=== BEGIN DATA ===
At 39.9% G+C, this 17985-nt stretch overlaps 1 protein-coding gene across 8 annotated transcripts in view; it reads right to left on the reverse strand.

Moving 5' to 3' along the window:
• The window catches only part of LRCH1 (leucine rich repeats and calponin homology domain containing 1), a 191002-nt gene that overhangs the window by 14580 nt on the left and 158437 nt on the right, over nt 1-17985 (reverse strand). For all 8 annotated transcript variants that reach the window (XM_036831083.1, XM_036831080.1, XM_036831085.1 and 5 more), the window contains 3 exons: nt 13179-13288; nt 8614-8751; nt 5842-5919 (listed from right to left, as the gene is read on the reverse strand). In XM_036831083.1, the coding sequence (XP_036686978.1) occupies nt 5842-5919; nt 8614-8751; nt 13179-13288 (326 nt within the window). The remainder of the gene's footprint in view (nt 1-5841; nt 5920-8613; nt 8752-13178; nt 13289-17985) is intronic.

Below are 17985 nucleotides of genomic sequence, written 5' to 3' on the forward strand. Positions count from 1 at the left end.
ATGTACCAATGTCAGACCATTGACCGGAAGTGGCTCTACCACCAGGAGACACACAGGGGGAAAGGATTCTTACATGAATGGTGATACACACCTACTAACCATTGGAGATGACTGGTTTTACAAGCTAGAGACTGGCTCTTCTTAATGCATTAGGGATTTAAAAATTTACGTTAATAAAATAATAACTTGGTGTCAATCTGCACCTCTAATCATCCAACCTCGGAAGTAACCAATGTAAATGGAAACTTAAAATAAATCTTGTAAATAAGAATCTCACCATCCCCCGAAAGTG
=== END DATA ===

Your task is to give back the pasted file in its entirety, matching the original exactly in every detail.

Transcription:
At 39.9% G+C, this 17985-nt stretch overlaps 1 protein-coding gene across 8 annotated transcripts in view; it reads right to left on the reverse strand.

Moving 5' to 3' along the window:
• The window catches only part of LRCH1 (leucine rich repeats and calponin homology domain containing 1), a 191002-nt gene that overhangs the window by 14580 nt on the left and 158437 nt on the right, over nt 1-17985 (reverse strand). For all 8 annotated transcript variants that reach the window (XM_036831083.1, XM_036831080.1, XM_036831085.1 and 5 more), the window contains 3 exons: nt 13179-13288; nt 8614-8751; nt 5842-5919 (listed from right to left, as the gene is read on the reverse strand). In XM_036831083.1, the coding sequence (XP_036686978.1) occupies nt 5842-5919; nt 8614-8751; nt 13179-13288 (326 nt within the window). The remainder of the gene's footprint in view (nt 1-5841; nt 5920-8613; nt 8752-13178; nt 13289-17985) is intronic.

Below are 17985 nucleotides of genomic sequence, written 5' to 3' on the forward strand. Positions count from 1 at the left end.
ATGTACCAATGTCAGACCATTGACCGGAAGTGGCTCTACCACCAGGAGACACACAGGGGGAAAGGATTCTTACATGAATGGTGATACACACCTACTAACCATTGGAGATGACTGGTTTTACAAGCTAGAGACTGGCTCTTCTTAATGCATTAGGGATTTAAAAATTTACGTTAATAAAATAATAACTTGGTGTCAATCTGCACCTCTAATCATCCAACCTCGGAAGTAACCAATGTAAATGGAAACTTAAAATAAATCTTGTAAATAAGAATCTCACCATCCCCCGAAAGTG